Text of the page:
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Mirror of Justice
Every so often, a case unites right and left against the courts. Think of Kelo v. New London, for example. The court's holding that government can use eminent domain to transfer private property to another private entity it judges will use it more productively outraged both conservatives (who like private property) and liberals (who instantly realized that the case opened the door for rich corporations to bribe municipalities to pull land out from under the houses of the poor). But I would not have called Barnes v. Indiana as a case likely to join that pantheon.
Decided earlier this week by the Indiana Supreme Court,* the unremarkable holding of Barnes is that if the police violate your rights by executing an illegal entry into your property, your remedy is at law (presumably suppression under Miranda if the entry leads to a prosecution and a § 1983 suit if not, see, e.g., Hopkins v. Bonvicino, 573 F.3d 752 (9th Cir. 2009)) rather than to physically resist the intrusion. In various fora, however, friends, acquaintences, and media outlets on right and left alike are fuming about the decision and saying all manner of nasty things about it—perhaps the very silliest being this article, which implies the decision overrules Magna Carta.
What the critics all seem to miss is that Barnes isn't about rights but remedies. As Justice Rucker's dissent notes (although sharp-eyed readers will note that he quotes Payton v. New York's syllabus—not the case itself, as his citation erroneously claims), the core of the Fourth Amendment is the maxim that a man's home is his castle, inviolable by the police without a warrant. But that's a red herring. The question here isn't whether the entry was illegal, it's what do you do when the police violate your rights?
Justice Rucker and the critics make an enormous, unwarranted, irrational, and frankly dangerous leap: If the Fourth Amendment forbids "all invasions on the part of the government and its employes of the sanctity of a man's home and the privacies of life," Payton, 445 U.S., at 585 (quoting Boyd v. United States, 116 U.S. 616, 630 (1886)), they assume that it must also incorporate the so-called common law "right to resist" (see Bad Elk v. United States, 177 U.S. 529, 534-35 (1900)). We'll return to that point in a moment, but first, let's take a moment to realize just how abberational this claim is. Reasonable minds can—and the justices did—differ over whether suppression is appropriate in cases like Payton, Arizona v. Evans, and Herring v. United States, where police conducted searches that were in fact illegal. But no one thinks that Mssrs. Payton, Evans, and Herring should have physically resisted the officers. Reasonable minds can differ over whether Mr. Lyons should have been able to sue Los Angeles, but no one thinks he would have been justified to start shooting. Reasonable minds can differ over whether the police should be able to enter a house where one physically present resident says they can but another objects (in a horribly mistaken decision, Georgia v. Randolph, the court said no), but no one suggests that Mr. Randolph should have been allowed to take a swing at the cops with the nearest blunt instrument. There is simply no other area of Fourth Amendment law, or any American law at all, where vigilantism is thought the appropriate remedy. Why would this be an exception?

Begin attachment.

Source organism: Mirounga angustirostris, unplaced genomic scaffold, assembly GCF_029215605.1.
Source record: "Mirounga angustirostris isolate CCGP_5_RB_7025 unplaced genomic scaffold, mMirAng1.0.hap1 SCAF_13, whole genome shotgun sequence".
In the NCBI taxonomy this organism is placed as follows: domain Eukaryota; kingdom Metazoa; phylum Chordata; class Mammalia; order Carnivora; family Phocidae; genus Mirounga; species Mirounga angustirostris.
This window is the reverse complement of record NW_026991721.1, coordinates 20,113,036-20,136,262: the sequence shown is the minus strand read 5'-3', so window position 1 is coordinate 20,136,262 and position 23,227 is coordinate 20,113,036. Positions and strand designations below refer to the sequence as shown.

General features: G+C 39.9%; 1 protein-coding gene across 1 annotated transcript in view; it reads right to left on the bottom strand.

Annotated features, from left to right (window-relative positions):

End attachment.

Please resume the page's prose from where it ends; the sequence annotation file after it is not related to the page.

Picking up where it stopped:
That's what puzzles me about the case's critics. The more reasonable among them (Justice Dickson, for instance) call for a narrower rule, as if the court was swinging a mighty battleaxe with scant concern for innocent bystanders. But it isn't. At risk of repetition—but we have to be clear about this—Barnes holds that your remedy for illegal entry is the same as your remedy for any other illegal search or entry.
As the court observes (in some ways echoing the U.S. Supreme Court's observations in Hudson v. Michigan about improved police professionalism), the reasons for the rule have evaporated with advances in modern police technology: